Prindeville & Simonsen                              [Page 1]

     RFC-MNEM            Mnemonic Text Format           July 1991

     have been conceived and implemented, but email still bears
     the constraint that messages be composed of the 7-bit ASCII
     graphical character set.  For non-Anglophones, this is sim-
     ply not adequate.  This memo defines techniques to meet this
     international demand.

     For the remainder of this document, we shall take the subset
     of ASCII characters that have ISO, EBCDIC, and Teletext
     equivalents, and refer to it as ICS (Invariant Character
     Set, equivalent to invariant ISO 646 [7]).  We regard this
     as the minimal universal character set.  Its contents are
     given in RFC-CHAR as the ISO_646.inv:1983 character set.


     When approaching the problem, we identified a few major con-
     siderations.  The solution:

     o+ must render reasonable results on an ICS terminal;
       Not all users will have access to resources that can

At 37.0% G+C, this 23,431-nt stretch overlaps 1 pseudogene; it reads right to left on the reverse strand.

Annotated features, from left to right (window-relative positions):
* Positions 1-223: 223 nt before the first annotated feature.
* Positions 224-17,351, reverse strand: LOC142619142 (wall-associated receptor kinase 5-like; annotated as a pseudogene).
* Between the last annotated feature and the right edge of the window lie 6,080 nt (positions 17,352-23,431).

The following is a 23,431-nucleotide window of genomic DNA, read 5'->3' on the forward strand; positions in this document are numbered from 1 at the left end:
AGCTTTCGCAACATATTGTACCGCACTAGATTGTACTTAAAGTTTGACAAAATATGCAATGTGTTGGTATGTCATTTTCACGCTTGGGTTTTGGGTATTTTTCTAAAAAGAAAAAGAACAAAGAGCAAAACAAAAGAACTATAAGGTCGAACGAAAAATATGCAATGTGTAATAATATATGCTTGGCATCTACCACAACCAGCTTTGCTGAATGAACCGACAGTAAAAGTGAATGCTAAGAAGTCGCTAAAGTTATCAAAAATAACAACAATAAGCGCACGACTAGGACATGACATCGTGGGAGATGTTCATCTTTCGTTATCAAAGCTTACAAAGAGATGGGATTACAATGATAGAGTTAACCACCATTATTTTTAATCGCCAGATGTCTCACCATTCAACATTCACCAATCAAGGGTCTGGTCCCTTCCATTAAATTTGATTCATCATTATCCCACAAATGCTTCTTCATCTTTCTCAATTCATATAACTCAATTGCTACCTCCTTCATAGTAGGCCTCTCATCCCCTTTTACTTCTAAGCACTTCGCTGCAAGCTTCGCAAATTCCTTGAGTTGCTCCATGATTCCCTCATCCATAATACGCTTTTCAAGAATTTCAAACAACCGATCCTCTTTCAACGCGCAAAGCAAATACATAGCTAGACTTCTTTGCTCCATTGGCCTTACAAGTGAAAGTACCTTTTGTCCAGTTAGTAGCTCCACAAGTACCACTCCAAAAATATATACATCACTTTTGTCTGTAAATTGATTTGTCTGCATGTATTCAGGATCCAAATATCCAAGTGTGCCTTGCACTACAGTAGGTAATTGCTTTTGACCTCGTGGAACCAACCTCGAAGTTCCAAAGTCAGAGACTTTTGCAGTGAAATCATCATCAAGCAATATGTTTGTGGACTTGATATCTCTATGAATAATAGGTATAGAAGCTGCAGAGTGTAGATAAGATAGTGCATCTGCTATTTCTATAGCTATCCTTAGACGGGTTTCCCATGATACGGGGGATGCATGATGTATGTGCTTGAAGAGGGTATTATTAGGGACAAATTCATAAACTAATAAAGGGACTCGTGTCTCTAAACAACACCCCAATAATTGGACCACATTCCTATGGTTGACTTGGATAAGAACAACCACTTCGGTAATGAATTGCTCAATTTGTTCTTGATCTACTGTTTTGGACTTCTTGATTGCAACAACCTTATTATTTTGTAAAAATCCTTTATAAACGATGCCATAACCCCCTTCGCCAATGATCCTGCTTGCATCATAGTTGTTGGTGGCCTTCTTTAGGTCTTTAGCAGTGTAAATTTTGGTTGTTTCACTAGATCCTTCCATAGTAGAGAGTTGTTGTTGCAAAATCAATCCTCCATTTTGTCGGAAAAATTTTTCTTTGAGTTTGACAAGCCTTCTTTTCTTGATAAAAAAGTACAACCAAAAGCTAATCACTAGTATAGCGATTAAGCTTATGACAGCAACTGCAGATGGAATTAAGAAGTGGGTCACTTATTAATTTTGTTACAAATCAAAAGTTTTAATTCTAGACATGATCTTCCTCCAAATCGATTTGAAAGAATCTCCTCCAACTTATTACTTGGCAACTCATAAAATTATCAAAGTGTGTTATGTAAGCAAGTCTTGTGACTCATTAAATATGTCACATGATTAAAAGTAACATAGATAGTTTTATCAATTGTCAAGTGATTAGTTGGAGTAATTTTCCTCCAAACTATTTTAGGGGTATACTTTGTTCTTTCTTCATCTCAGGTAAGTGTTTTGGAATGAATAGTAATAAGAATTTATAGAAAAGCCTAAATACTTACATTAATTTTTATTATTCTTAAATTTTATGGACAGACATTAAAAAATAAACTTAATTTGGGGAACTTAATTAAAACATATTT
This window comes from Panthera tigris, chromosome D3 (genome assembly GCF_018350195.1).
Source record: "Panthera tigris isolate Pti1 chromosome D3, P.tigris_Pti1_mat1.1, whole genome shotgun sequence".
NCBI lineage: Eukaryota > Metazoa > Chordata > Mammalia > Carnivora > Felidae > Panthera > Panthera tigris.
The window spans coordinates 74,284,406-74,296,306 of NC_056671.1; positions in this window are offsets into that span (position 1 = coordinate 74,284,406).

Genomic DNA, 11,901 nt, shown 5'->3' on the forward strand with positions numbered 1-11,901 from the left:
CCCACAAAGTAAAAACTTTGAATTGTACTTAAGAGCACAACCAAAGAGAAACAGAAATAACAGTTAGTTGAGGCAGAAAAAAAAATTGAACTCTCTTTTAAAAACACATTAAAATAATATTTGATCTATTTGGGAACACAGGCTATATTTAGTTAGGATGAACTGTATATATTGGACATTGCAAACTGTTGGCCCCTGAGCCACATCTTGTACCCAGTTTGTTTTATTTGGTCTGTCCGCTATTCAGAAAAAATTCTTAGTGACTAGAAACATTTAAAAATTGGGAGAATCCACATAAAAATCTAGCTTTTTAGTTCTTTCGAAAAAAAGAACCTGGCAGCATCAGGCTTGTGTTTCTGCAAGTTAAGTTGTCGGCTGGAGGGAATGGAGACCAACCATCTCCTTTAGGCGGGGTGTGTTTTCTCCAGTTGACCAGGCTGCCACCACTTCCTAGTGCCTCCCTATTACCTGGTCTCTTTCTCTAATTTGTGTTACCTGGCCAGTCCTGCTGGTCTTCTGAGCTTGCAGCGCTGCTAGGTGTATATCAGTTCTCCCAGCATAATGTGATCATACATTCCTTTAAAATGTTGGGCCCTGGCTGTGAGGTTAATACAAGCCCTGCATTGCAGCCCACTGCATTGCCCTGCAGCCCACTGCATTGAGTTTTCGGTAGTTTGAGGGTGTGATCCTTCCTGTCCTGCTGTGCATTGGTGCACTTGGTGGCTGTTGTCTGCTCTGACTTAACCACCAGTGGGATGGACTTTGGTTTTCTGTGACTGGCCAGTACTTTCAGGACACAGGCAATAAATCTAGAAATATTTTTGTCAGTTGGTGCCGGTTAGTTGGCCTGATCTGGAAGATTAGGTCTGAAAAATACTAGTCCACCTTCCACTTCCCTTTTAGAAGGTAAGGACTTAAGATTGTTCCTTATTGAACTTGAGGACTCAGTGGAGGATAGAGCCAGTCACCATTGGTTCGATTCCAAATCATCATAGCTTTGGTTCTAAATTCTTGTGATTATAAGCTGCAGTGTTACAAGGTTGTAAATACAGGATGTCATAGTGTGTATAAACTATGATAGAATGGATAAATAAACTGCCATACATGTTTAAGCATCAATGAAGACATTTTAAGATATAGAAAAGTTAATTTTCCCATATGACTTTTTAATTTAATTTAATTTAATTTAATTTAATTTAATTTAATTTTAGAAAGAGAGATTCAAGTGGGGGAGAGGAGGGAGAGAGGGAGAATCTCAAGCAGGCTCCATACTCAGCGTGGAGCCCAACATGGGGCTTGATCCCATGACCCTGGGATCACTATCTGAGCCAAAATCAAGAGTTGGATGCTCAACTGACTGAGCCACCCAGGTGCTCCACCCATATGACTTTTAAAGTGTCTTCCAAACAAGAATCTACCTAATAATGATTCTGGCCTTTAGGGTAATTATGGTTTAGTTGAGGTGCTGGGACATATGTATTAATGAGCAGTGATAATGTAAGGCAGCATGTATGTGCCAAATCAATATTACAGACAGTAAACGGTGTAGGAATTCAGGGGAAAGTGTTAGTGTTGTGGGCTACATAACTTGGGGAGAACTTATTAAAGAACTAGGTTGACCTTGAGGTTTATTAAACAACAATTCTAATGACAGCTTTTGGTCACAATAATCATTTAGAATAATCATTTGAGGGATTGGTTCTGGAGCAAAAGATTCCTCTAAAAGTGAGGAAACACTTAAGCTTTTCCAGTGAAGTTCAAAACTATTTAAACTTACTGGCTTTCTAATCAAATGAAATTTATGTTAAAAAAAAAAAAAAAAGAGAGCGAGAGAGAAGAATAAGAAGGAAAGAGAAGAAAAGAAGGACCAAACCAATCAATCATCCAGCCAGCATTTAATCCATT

display the complete set (indeed, few are expected to have
       the full set available); still others will continue to use
       the ubiquitous ICS terminal.  In such instances, this
       encoding must yield acceptable results.

     o+ must be extensible, to incorporate future insights;
       Work continues on the definition and cataloging of
       national character sets.  One fairly extensive list, ISO
       DIS 10646 [8], is being compiled at the time of this writ-
       ing.  Symbols will probably be added in the future: at
       such time, they should by accomodated.  Therefore, expan-
       dability is needed.

     o+ must work with existing MTAs and UAs;
       System software is costly and difficult to install;
       further, current mail addressing techniques offer little
       or impractical control of the routing of messages.  As a
       result, mail may be carried by obsolete Message Transfer
       Agents (MTAs).  Further, message encoding is a
       presentation-level service, and is best dealt with by the
       User Agent (UA).  User Agent software may also be diffi-
       cult to change, so a solution must be able to work with
       existing UAs.

     o+ must align with internet methodology;
       As mentioned in the first point above, the user, implemen-
       tor, or system administrator may not have access to ade-
       quate encoding/decoding or rendering facilities.  He may
       be obliged to view or enter/manipulate encoded text by